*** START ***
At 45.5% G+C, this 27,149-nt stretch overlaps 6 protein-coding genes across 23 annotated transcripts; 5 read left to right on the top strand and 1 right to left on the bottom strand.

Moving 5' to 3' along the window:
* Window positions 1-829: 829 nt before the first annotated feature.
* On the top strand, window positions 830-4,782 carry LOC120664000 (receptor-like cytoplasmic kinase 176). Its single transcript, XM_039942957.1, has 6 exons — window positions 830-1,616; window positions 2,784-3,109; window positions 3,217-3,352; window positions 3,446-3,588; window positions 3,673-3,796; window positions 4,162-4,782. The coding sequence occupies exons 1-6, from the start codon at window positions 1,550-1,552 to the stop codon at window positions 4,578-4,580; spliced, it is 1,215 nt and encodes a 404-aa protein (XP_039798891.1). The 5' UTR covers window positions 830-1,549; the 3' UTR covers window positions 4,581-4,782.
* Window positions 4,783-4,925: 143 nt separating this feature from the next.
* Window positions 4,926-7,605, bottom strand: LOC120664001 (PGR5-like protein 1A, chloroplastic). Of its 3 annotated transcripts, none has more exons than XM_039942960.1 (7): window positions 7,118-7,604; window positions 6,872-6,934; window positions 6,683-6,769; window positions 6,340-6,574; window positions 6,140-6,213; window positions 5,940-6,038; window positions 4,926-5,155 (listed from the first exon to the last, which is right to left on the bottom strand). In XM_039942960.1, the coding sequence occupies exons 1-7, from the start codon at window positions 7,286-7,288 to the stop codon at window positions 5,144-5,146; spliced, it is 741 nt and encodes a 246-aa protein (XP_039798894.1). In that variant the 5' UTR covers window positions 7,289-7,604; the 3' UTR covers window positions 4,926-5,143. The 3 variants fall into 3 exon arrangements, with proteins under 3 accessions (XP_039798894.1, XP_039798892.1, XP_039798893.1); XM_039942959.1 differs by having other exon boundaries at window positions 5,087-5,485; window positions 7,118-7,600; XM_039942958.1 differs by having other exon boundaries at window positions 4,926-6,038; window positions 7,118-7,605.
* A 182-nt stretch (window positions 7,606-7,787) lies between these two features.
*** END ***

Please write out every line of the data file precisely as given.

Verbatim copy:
At 45.5% G+C, this 27,149-nt stretch overlaps 6 protein-coding genes across 23 annotated transcripts; 5 read left to right on the top strand and 1 right to left on the bottom strand.

Moving 5' to 3' along the window:
* Window positions 1-829: 829 nt before the first annotated feature.
* On the top strand, window positions 830-4,782 carry LOC120664000 (receptor-like cytoplasmic kinase 176). Its single transcript, XM_039942957.1, has 6 exons — window positions 830-1,616; window positions 2,784-3,109; window positions 3,217-3,352; window positions 3,446-3,588; window positions 3,673-3,796; window positions 4,162-4,782. The coding sequence occupies exons 1-6, from the start codon at window positions 1,550-1,552 to the stop codon at window positions 4,578-4,580; spliced, it is 1,215 nt and encodes a 404-aa protein (XP_039798891.1). The 5' UTR covers window positions 830-1,549; the 3' UTR covers window positions 4,581-4,782.
* Window positions 4,783-4,925: 143 nt separating this feature from the next.
* Window positions 4,926-7,605, bottom strand: LOC120664001 (PGR5-like protein 1A, chloroplastic). Of its 3 annotated transcripts, none has more exons than XM_039942960.1 (7): window positions 7,118-7,604; window positions 6,872-6,934; window positions 6,683-6,769; window positions 6,340-6,574; window positions 6,140-6,213; window positions 5,940-6,038; window positions 4,926-5,155 (listed from the first exon to the last, which is right to left on the bottom strand). In XM_039942960.1, the coding sequence occupies exons 1-7, from the start codon at window positions 7,286-7,288 to the stop codon at window positions 5,144-5,146; spliced, it is 741 nt and encodes a 246-aa protein (XP_039798894.1). In that variant the 5' UTR covers window positions 7,289-7,604; the 3' UTR covers window positions 4,926-5,143. The 3 variants fall into 3 exon arrangements, with proteins under 3 accessions (XP_039798894.1, XP_039798892.1, XP_039798893.1); XM_039942959.1 differs by having other exon boundaries at window positions 5,087-5,485; window positions 7,118-7,600; XM_039942958.1 differs by having other exon boundaries at window positions 4,926-6,038; window positions 7,118-7,605.
* A 182-nt stretch (window positions 7,606-7,787) lies between these two features.